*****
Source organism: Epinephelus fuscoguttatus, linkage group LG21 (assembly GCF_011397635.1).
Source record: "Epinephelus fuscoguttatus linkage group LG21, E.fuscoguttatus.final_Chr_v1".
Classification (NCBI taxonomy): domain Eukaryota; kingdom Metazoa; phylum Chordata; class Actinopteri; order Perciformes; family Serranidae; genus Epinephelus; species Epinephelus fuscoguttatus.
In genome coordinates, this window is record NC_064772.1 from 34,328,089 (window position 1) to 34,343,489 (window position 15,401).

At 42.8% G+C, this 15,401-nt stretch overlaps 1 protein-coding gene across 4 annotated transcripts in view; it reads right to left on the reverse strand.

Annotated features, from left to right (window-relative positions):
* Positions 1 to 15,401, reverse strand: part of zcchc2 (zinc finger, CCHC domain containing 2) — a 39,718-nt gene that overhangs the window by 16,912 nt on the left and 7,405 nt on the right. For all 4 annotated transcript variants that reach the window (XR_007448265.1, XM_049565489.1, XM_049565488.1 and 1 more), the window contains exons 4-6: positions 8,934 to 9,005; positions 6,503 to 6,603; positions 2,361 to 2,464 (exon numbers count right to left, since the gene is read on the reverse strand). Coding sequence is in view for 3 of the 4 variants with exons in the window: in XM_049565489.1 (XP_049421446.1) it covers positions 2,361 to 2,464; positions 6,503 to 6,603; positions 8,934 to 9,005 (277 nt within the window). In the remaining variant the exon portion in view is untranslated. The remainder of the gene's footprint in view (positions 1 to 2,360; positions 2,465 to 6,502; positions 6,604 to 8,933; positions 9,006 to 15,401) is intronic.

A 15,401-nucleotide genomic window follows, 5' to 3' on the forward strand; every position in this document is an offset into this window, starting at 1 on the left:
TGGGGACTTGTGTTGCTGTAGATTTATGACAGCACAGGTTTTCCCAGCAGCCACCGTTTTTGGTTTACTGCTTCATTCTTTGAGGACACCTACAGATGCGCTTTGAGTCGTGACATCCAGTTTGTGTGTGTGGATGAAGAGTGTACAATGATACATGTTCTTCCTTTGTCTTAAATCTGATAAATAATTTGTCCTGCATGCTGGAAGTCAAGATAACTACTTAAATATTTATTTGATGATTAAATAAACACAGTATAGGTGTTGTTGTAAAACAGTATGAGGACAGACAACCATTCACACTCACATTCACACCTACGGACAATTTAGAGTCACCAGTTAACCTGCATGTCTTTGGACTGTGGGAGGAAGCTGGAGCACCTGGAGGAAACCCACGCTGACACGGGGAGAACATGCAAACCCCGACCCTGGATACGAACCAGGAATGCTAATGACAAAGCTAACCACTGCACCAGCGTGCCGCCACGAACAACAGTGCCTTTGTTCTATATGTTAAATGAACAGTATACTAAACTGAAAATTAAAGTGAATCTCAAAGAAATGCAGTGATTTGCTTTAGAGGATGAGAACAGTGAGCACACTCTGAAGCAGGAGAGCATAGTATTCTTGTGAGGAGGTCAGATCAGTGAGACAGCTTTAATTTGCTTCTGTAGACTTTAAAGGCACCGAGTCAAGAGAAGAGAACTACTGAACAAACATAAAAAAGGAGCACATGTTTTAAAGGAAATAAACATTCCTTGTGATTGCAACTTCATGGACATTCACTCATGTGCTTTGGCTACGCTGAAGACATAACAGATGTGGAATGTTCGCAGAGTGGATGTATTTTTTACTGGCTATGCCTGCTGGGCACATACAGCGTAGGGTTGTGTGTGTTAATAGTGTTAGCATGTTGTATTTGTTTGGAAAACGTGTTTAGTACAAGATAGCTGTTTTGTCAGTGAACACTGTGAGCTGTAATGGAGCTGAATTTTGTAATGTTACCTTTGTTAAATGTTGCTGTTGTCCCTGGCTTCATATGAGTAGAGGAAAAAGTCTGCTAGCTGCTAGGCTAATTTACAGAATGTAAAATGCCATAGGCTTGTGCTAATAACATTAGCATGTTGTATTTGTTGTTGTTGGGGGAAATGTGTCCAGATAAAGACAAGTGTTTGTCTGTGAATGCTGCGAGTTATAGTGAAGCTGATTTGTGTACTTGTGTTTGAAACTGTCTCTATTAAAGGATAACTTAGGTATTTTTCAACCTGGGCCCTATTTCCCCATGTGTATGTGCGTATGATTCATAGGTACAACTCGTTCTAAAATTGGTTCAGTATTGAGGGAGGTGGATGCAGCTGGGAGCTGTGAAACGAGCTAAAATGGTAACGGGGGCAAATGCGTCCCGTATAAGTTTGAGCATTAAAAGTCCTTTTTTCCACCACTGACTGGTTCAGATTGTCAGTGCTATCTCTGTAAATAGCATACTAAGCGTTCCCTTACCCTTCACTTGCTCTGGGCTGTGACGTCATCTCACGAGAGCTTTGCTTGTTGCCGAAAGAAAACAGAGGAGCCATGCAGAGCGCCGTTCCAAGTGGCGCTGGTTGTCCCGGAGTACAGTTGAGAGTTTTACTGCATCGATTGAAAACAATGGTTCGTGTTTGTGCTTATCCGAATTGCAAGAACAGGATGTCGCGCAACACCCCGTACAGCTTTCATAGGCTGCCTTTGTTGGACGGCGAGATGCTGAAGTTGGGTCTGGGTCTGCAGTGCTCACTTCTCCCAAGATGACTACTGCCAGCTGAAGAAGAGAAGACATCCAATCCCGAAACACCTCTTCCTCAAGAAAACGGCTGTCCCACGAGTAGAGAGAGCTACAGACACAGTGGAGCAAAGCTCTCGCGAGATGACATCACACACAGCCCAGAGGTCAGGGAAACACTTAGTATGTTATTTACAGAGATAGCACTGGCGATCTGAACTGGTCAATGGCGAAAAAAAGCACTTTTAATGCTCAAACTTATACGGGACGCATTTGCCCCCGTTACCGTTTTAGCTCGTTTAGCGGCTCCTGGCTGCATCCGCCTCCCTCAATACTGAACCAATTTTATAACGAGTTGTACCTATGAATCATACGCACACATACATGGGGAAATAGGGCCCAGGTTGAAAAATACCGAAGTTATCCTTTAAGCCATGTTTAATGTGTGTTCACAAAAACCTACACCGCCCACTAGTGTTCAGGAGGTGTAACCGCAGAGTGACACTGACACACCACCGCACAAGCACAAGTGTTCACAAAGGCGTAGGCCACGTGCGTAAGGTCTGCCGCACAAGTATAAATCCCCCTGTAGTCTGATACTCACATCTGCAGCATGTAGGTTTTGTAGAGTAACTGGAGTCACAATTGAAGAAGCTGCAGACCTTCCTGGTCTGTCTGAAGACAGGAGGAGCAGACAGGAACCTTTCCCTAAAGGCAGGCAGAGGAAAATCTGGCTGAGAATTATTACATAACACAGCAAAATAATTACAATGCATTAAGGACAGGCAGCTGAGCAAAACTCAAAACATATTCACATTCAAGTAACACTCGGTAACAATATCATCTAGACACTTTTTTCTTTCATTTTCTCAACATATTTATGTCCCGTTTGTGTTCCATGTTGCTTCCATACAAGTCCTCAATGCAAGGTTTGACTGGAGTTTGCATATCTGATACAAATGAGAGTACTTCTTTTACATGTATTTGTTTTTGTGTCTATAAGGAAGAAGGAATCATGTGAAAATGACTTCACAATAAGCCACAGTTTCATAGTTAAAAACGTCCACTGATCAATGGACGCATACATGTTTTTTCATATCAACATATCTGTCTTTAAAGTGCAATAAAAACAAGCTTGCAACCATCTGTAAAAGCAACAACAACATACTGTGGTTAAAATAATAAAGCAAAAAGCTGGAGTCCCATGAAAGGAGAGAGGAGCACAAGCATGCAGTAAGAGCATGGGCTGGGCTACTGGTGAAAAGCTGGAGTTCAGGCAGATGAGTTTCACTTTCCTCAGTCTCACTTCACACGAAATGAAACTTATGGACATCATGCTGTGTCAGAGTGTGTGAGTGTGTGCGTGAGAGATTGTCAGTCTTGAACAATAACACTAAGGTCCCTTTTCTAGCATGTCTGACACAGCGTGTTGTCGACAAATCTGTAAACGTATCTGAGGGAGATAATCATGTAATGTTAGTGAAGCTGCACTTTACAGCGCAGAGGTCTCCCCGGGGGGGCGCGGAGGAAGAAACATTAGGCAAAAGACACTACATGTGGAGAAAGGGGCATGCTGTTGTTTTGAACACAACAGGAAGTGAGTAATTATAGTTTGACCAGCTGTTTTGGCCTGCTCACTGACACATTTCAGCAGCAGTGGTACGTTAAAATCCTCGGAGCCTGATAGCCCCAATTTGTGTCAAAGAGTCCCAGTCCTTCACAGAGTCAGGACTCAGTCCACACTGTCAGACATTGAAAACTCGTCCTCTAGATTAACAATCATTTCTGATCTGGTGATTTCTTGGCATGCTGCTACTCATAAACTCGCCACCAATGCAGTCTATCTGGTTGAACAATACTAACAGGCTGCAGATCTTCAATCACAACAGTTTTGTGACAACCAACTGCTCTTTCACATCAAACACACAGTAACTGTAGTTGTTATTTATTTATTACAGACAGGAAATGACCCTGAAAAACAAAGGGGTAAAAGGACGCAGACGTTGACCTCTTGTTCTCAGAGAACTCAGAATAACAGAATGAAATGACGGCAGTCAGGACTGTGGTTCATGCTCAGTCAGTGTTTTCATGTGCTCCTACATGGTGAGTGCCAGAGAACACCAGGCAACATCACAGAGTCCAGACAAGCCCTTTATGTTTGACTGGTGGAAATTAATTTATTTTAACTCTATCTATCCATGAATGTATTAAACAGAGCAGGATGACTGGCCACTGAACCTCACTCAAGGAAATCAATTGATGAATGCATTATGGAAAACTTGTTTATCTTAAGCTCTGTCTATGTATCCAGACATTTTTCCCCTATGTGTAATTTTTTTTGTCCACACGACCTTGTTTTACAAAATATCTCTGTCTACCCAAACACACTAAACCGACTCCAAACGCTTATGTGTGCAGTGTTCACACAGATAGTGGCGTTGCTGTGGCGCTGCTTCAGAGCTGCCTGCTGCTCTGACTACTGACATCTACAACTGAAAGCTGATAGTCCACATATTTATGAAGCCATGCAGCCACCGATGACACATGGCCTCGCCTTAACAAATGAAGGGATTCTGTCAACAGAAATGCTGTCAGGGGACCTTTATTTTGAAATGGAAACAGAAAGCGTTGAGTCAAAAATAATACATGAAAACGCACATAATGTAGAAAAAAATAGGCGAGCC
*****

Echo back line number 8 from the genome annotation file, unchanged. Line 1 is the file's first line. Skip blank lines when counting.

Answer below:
A 15,401-nucleotide genomic window follows, 5' to 3' on the forward strand; every position in this document is an offset into this window, starting at 1 on the left: